And to find out what's at stake, consider John Philpott's argument that the number of graduates might exceed actual needs, at http://www.peoplemanagement.co.uk/pm/sections/your-say/blogs/specialists/. Philpott is not alone in arguing that higher education should not be the automatic choice for students; it's a question that Anya Kamenetz frequently raises in her book DIY U.
The second theme is the assessment of the performance of university professors. Simon Head's The Grim Threat to British Universities, from the January 13, 2011 New York Review of Books, (http://www.nybooks.com/articles/archives/2011/jan/13/grim-threat-british-universities/?page=3), is ostensibly a review of the 2006-2011 strategic plan of the Higher Education Funding Council for England (HEFCE) and the books, The American Faculty: The Restructuring of Academic Work and Careers by Jack Schuster and Martin Finkelstein and Academic Capitalism and the New Economy by Sheila Slaughter and Gary Rhoades.
Head explores the impact of the introduction of performance metrics into the higher education system of the UK and their origin in American consulting firms. Head warns that such a system could eventually find its way to other higher education systems, including the U.S.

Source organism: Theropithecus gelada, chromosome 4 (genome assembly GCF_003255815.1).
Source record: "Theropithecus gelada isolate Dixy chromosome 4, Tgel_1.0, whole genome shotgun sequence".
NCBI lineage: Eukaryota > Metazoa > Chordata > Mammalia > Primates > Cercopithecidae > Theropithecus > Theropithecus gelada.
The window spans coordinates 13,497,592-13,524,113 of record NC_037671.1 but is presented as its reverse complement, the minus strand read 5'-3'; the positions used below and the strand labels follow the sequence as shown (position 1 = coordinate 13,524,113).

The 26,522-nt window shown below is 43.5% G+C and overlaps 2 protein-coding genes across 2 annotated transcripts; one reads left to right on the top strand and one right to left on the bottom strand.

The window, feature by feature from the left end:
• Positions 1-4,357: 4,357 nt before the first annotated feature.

Head objects to such systems, commenting that
The British universities, Oxford and Cambridge included, are under siege from a system of state control that is undermining the one thing upon which their worldwide reputation depends: the caliber of their scholarship. The theories and practices that are driving this assault are mostly American in origin, conceived in American business schools and management consulting firms. They are frequently embedded in intensive management systems that make use of information technology (IT) marketed by corporations such as IBM, Oracle, and SAP. They are then sold to clients such as the UK government and its bureaucracies, including the universities. This alliance between the public and private sector has become a threat to academic freedom in the UK, and a warning to the American academy about how its own freedoms can be threatened.
The theme is a timely one as my own employer considers instituing its own system of performance metrics. On the one hand, no system of metrics is flawless. On the other hand, systems that track activity and results often provides useful insights into effectiveness and impact.
Consider this example.
Suppose I weigh myself with all of my clothes on, with keys and a lot of change in my pockets and my heaviest boots on. My weight will admittedly be higher than it might be if I stepped on the scales without clothes. But if I had gained more than 5 pounds, I'd still have a hard time arguing that I had gained weight.